Austin is a city for all. As we continue to attract and welcome newcomers, we must be sure not to lose the original community spirit.
Policy making and spending that affect the lives of all Austin residents in the short and long term, must be centered by the community's voice and priorities – not those of special interests.
In order to truly achieve this, community education, support and engagement is vital. Austin has enormous human capital with expertise in a vast range of fields – that often goes untapped due to poor or nonexistent community planning and engagement. Decisions on key issues should not be made without residents involved and in the room.
DISTRICT 4 PRIORITIES
As a life-long district 4 resident, Jade recognizes and appreciates this to be the most diverse and unique district in Austin. However, it is apparent in many ways that District 4 has also been one of the most underserved and underinvested communities. District 4 deserves a full piece of the attention and financial pie.
Community engagement with focused results to include:
Community space and park investment and additions. There are areas of District 4, especially in north and southeast, that the City considers “Park Deficient”, and overall as a City we have fallen short of our parkland accessibility goals.
Overall community safety, including drug use and crime prevention. District 4 has experienced the worst crime, on average, in the City over the last 5 years (using Greater Austin Crime Commission methodology and APD data). We have the most robberies in the City, and led the City in murders for four of the last 5 years – yet virtually no one speaks to crime or has taken material steps to address this. While there is no question that police reform and violence prevention are priorities, we cannot continue to ignore the need for improved public safety measures in District 4.
Improved infrastructure including roads, sidewalks and bike routes. We want to ensure next time there is a mobility bond or similar initiatives that District 4 infrastructure is part of the solution. We also need to understand specifically how Project Connect will affect District 4 and how it will improve mobility and congestion – information that has yet to shared or fully explained. Such an enormous project requires equally robust planning, transparency and oversight – especially after our experience with CapMetro and the Red Line over the last 20+ years.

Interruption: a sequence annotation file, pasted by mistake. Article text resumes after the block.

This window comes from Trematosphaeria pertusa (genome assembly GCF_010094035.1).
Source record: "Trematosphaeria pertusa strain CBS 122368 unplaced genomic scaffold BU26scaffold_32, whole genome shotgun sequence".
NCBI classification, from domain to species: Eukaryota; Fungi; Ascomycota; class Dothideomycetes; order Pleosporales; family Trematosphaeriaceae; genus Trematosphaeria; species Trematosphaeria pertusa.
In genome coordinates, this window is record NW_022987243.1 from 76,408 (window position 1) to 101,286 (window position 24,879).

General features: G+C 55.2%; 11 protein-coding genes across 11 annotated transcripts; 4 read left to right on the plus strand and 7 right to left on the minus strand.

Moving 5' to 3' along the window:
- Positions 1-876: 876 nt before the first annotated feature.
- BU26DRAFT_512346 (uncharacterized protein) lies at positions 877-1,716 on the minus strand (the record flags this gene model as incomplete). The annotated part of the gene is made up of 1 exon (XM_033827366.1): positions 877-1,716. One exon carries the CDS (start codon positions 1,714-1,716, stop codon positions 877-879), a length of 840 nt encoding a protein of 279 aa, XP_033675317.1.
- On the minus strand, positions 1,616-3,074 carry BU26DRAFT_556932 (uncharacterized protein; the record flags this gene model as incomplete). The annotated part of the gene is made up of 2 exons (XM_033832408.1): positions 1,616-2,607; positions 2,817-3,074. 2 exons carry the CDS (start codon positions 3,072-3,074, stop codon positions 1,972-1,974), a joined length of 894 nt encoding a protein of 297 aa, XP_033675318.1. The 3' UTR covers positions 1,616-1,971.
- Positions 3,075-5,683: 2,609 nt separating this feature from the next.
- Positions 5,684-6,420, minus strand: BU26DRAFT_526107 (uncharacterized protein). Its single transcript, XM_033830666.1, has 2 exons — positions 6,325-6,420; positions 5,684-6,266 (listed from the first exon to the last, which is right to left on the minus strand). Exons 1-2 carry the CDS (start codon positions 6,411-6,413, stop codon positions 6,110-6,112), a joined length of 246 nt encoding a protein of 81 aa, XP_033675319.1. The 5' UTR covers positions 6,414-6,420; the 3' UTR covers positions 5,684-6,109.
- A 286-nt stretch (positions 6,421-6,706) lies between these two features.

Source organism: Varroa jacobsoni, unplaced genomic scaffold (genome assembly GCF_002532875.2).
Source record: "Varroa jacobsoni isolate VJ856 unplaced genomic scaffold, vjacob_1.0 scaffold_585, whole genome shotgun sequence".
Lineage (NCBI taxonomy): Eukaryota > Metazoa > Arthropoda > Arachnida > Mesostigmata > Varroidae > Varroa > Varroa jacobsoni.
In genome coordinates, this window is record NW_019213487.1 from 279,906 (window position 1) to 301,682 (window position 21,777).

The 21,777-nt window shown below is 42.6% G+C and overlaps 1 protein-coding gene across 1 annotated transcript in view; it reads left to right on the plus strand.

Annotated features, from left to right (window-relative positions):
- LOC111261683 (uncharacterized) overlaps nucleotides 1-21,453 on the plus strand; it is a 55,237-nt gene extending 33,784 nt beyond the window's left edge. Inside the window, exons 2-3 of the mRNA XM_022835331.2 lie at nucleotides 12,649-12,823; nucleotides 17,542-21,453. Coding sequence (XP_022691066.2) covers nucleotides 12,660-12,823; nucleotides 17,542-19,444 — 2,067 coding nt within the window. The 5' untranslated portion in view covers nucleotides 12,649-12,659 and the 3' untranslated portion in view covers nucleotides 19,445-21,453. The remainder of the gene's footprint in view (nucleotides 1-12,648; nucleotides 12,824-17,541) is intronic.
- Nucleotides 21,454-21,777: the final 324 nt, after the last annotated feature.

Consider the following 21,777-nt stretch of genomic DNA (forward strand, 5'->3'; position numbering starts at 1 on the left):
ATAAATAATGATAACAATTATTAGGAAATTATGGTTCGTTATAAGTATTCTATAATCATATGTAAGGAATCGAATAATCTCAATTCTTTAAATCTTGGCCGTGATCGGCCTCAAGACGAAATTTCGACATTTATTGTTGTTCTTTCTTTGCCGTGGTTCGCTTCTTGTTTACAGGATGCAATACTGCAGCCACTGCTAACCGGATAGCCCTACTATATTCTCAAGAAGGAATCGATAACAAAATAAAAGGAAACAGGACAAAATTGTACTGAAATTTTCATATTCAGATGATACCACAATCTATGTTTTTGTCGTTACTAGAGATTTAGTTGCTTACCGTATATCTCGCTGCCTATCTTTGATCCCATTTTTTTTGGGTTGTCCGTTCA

Homelessness and mental health investment. The City’s strategy for people experienced homelessness has been haphazard at best and nonexistent at worst. Repealing the camping ban without having a plan in place was a colossal blunder. And it’s unclear that the City is the best agent to house and serve thousands of homeless when they have virtually no experience in this space. We can do better: there are opportunities to partner with countless organizations who have the experience and wherewithal to serve our homeless neighbors who suffer from comorbidities - as other municipalities have successfully done - and without further burdening residents with incredibly expensive programs.
Affordability consistently ranks as one of the top issues Austinites are concerned about. Yet, the lack of affordability and exponential increase in home prices continues unabated. Tangible solutions must come from the actual needs of the community rather than the perceived needs of the community or special interests. Too often over the last five years I have watched Council attempt to throw money at problems without undertaking an inclusive, responsible approach that seeks to understand the problem and use all the tools and community capital at our disposal to solve it. Not only is this ineffective as policy, but it also increases the cost of living to every single person in the Austin area.
Land use and frivolous changes to the land code must be vetted through checks and balances and reviewed based on long-term impacts and repercussions, not solely short-term "gains". We are suffering as a community due to an “artificial” housing crisis which is a fundamental piece of the affordability crisis. As someone with experience in this space, I am astonished with the degree of misrepresentation involved in our housing conversation. Simply building more housing stock will primarily produce more luxury housing targeted at future predominantly privilege class residents, with little regard to those already here. After all, we approved an unprecedented number of new units over the last five years – yet Austin still dropped five ranks in US News & World Report this year specifically because of our unaffordability. We desperately need a more candid and inclusive approach to land use. I intend to work with our community leaders and fight for that.
Ultimately, I am committed to ensuring that our children and the generations to follow are able to afford to live here instead of being forced move out as they begin their adult lives.